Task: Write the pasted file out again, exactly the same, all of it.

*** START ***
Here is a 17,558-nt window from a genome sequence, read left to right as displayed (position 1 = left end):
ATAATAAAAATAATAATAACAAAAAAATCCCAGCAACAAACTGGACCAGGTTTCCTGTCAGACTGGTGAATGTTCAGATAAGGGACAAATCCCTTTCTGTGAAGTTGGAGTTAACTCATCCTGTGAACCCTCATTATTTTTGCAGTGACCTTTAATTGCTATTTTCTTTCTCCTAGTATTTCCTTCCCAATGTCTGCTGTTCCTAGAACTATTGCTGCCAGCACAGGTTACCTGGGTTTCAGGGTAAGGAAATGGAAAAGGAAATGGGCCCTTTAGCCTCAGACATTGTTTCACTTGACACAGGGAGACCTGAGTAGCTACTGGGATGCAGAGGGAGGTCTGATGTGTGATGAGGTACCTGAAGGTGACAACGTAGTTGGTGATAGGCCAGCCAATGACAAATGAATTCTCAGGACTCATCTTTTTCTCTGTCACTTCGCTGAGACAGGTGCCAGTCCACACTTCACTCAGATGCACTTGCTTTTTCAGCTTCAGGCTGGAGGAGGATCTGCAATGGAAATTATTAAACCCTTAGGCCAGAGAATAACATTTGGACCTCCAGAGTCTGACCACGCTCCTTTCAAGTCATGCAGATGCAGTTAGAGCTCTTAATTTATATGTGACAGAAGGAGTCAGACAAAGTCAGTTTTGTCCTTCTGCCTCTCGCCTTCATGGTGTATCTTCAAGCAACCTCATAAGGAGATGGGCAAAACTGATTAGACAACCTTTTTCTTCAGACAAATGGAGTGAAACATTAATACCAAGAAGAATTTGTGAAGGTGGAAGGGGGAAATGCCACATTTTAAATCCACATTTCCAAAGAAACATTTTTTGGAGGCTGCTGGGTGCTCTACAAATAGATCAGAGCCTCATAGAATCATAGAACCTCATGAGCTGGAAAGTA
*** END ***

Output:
Here is a 17,558-nt window from a genome sequence, read left to right as displayed (position 1 = left end):
ATAATAAAAATAATAATAACAAAAAAATCCCAGCAACAAACTGGACCAGGTTTCCTGTCAGACTGGTGAATGTTCAGATAAGGGACAAATCCCTTTCTGTGAAGTTGGAGTTAACTCATCCTGTGAACCCTCATTATTTTTGCAGTGACCTTTAATTGCTATTTTCTTTCTCCTAGTATTTCCTTCCCAATGTCTGCTGTTCCTAGAACTATTGCTGCCAGCACAGGTTACCTGGGTTTCAGGGTAAGGAAATGGAAAAGGAAATGGGCCCTTTAGCCTCAGACATTGTTTCACTTGACACAGGGAGACCTGAGTAGCTACTGGGATGCAGAGGGAGGTCTGATGTGTGATGAGGTACCTGAAGGTGACAACGTAGTTGGTGATAGGCCAGCCAATGACAAATGAATTCTCAGGACTCATCTTTTTCTCTGTCACTTCGCTGAGACAGGTGCCAGTCCACACTTCACTCAGATGCACTTGCTTTTTCAGCTTCAGGCTGGAGGAGGATCTGCAATGGAAATTATTAAACCCTTAGGCCAGAGAATAACATTTGGACCTCCAGAGTCTGACCACGCTCCTTTCAAGTCATGCAGATGCAGTTAGAGCTCTTAATTTATATGTGACAGAAGGAGTCAGACAAAGTCAGTTTTGTCCTTCTGCCTCTCGCCTTCATGGTGTATCTTCAAGCAACCTCATAAGGAGATGGGCAAAACTGATTAGACAACCTTTTTCTTCAGACAAATGGAGTGAAACATTAATACCAAGAAGAATTTGTGAAGGTGGAAGGGGGAAATGCCACATTTTAAATCCACATTTCCAAAGAAACATTTTTTGGAGGCTGCTGGGTGCTCTACAAATAGATCAGAGCCTCATAGAATCATAGAACCTCATGAGCTGGAAAGTA